Funny and moving adaptation of Barry Crumb’s novel ‘Wild Pork and Watercress’ from the director of What We Do in the Shadows. Taika Waititi’s film follows the misadventures of mismatched pair Ricky Baker (Julian Dennison), a 13-year old delinquent from the city, and 65-year old Hec (Sam Neill), as they inadvertently become fugitives and the subject of a massive manhunt through the New Zealand bush.
Repeat offender Ricky Baker has been given one last chance. Adapt to life in the country with new foster parents Bella (Rima Te Wiata) and Hec or face life in juvenile detention. Militaristic social welfare officer Paula (Rachel House) wants to put Ricky away, rattling off a list to Bella of relatively minor crimes (“spitting!”) she considers to be serious but which are clearly the actions of a bored kid. Though at first Bella seems like a comic caricature with her over-the-top enthusiasm and her cat faced jumper, she’s smart and likable and wins Ricky’s trust. Hec remains aloof though preferring his own company, but Ricky finally feels like he has a place to call home.
When things go awry Ricky takes off but his attempts to go Bush prove hopeless, and Hec finds the starving youngster but unforeseen circumstances force them to camp out in the bush for a month. On the way home they stop at a bothy (no idea what Kiwi’s call a hut for travellers in the country). Pinned to the wall is a news article suggesting Hec may have abducted Ricky and warning people to look out for them. With Hec having done time in the past and Ricky facing being returned to the child welfare system the pair decide to go on the run, pursued by the clearly unhinged Paula, social services, the police, a trio of dim-witted hunters, and eventually the military.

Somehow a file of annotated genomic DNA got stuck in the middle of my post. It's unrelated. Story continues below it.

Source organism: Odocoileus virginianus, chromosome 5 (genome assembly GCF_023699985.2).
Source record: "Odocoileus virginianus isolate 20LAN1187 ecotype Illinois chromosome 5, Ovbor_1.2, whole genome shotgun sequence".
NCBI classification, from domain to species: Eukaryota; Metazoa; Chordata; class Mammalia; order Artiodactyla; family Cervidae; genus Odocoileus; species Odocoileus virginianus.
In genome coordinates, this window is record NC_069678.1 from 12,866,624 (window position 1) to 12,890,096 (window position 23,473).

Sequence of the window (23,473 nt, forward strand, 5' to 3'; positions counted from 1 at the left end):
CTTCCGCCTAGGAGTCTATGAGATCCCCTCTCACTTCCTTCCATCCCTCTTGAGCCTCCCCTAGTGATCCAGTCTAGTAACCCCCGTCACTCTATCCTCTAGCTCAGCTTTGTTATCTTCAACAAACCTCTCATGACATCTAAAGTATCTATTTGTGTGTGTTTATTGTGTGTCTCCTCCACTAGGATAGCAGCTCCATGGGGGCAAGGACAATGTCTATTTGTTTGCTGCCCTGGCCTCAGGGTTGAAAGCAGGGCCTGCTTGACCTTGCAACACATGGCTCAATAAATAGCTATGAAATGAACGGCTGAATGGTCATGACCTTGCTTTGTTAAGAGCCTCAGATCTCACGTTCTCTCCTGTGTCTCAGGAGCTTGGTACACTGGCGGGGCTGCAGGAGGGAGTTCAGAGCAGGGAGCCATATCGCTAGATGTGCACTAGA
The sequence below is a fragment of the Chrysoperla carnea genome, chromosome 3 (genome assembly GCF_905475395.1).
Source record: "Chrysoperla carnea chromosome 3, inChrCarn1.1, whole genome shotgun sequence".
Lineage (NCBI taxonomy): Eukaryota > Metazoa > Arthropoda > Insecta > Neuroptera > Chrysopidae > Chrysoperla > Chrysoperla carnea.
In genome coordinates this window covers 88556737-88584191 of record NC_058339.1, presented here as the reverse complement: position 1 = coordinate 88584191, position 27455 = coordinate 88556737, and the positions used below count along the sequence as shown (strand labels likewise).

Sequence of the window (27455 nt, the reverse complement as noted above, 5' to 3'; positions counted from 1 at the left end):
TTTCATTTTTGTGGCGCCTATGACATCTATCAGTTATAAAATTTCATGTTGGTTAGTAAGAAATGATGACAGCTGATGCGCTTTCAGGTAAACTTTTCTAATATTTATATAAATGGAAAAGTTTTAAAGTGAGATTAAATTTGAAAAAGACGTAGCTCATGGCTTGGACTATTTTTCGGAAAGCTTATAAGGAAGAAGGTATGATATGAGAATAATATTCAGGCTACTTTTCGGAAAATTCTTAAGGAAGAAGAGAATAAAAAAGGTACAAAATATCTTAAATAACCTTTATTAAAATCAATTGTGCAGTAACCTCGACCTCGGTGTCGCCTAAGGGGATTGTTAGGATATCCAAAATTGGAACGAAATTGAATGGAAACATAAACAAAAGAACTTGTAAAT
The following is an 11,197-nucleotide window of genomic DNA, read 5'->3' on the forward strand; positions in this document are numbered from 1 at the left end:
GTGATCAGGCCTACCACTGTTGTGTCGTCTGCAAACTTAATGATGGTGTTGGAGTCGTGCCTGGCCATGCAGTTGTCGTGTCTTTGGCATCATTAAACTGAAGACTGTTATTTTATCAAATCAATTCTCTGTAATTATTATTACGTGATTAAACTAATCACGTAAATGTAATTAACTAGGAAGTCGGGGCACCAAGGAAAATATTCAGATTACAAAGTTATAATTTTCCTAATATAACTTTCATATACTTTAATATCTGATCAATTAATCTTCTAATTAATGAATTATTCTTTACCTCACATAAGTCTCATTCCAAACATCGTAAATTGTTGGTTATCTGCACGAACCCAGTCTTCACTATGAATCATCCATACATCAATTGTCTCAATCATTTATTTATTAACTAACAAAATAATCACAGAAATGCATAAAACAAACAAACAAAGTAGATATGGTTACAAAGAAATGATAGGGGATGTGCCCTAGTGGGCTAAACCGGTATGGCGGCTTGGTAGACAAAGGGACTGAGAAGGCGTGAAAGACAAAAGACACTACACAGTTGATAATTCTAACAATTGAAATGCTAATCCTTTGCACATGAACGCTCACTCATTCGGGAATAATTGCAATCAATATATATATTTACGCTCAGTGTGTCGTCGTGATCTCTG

While Waikiki’s earlier films Eagle Versus Shark (2007) and What We Do in the Shadows (2014) were similarly colourful affairs Hunt For the Wilderpeople is much larger in scale. With its use of the landscape and subplot about a rare animal hiding in the forest it put me in mind of another Sam Neill movie The Hunter (2011, Daniel Nettheim), essentially delivering a comic version of the themes present in that film as this taciturn loner learns become an unlikely surrogate father to a young boy.
Neill is an effortlessly charismatic straight-man while Dennison is a real find making a character who could easily have been irritating lovable. There’s also a welcome cameo from Rhys Darby as a conspiracy nut hiding out in the jungle, and Waikiki makes a brief appearance as a Church Minister with an unusual line in eulogies. A huge hit in New Zealand, Hunt for the Wilderpeople should do well internationally. Marvel fans might want to seek it out as Waikiki will be directing the next Thor movie.